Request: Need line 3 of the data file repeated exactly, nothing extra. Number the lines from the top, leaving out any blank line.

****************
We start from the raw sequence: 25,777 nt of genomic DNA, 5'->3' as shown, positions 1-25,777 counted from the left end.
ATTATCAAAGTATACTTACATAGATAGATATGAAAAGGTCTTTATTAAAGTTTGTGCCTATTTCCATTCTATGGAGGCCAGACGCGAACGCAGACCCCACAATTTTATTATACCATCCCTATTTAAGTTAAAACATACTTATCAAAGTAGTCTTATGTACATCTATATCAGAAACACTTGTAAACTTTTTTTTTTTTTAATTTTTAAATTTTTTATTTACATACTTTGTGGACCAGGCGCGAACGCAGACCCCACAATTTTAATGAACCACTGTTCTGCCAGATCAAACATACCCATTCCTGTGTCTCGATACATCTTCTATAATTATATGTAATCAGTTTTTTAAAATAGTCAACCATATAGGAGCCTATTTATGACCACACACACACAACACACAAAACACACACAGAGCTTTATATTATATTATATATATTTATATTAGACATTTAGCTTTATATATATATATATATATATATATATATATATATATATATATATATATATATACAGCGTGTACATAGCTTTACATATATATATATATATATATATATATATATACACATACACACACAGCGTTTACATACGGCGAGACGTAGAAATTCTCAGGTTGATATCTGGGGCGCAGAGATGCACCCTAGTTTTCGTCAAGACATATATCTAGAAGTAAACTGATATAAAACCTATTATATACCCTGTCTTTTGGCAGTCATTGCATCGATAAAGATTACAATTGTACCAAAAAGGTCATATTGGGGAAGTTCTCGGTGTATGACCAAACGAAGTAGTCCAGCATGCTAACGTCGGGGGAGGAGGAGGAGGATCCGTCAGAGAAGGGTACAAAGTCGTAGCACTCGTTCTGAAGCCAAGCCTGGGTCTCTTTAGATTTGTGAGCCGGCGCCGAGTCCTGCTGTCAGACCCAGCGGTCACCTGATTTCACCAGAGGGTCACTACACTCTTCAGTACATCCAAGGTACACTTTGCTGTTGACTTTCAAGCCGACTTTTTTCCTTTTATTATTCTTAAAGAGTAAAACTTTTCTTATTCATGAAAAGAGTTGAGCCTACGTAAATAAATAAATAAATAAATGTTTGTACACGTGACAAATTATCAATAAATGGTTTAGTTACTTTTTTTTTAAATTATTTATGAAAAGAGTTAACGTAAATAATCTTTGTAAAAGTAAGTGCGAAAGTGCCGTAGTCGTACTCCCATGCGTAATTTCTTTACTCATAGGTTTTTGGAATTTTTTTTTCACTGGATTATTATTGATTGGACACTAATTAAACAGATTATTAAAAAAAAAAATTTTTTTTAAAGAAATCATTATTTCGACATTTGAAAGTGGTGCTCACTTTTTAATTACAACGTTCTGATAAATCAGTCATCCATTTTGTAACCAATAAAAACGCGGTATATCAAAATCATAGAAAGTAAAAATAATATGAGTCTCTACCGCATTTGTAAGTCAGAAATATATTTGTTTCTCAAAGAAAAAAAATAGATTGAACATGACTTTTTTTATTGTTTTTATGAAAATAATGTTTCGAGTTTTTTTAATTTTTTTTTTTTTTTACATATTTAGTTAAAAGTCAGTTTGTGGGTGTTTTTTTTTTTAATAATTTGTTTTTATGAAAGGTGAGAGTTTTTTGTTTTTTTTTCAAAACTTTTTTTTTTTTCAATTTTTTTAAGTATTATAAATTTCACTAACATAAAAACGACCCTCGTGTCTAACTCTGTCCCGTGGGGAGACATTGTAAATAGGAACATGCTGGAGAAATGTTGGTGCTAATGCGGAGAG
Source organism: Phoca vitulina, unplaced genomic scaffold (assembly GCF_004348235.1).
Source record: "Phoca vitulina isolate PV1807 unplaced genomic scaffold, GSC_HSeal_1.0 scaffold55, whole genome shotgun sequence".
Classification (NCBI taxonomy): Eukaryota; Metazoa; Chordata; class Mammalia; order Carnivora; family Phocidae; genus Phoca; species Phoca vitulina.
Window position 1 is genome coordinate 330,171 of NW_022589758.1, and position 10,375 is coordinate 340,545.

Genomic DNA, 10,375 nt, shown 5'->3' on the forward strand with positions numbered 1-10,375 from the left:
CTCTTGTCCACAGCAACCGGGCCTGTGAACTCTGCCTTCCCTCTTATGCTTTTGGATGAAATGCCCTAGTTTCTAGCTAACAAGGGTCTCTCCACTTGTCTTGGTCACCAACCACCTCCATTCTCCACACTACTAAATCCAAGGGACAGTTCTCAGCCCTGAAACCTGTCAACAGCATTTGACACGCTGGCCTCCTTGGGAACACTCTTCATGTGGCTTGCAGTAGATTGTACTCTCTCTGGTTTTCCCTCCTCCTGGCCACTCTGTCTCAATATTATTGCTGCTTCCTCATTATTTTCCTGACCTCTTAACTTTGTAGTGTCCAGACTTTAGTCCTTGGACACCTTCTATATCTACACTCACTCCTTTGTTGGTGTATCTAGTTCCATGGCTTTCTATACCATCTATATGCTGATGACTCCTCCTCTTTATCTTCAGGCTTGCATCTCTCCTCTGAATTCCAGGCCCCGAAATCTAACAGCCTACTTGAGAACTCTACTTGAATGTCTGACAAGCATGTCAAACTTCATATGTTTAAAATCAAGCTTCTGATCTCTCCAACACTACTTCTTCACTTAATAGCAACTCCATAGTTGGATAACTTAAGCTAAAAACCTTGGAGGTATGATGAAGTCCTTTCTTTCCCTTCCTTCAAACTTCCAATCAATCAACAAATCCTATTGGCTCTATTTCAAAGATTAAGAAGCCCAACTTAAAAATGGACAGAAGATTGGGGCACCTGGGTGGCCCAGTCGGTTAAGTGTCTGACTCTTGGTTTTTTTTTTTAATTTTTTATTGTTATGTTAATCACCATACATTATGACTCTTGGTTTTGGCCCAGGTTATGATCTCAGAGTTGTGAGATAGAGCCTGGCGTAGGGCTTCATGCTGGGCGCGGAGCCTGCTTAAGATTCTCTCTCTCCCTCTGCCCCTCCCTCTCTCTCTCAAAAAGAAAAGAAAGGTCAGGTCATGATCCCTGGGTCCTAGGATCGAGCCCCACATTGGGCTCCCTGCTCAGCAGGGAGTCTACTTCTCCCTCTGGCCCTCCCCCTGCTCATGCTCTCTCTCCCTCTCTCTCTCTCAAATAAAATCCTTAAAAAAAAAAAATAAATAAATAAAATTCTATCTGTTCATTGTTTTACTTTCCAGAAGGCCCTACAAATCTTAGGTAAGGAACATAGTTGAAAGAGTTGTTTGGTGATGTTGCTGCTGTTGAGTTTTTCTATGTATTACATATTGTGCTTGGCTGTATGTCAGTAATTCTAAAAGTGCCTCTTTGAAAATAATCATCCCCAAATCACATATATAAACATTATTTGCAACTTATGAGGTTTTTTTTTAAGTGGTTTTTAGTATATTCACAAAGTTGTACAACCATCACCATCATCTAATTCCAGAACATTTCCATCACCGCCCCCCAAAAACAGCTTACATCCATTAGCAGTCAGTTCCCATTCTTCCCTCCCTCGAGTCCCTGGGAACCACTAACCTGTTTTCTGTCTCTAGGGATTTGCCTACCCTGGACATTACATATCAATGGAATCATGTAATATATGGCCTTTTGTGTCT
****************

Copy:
Source organism: Phoca vitulina, unplaced genomic scaffold (assembly GCF_004348235.1).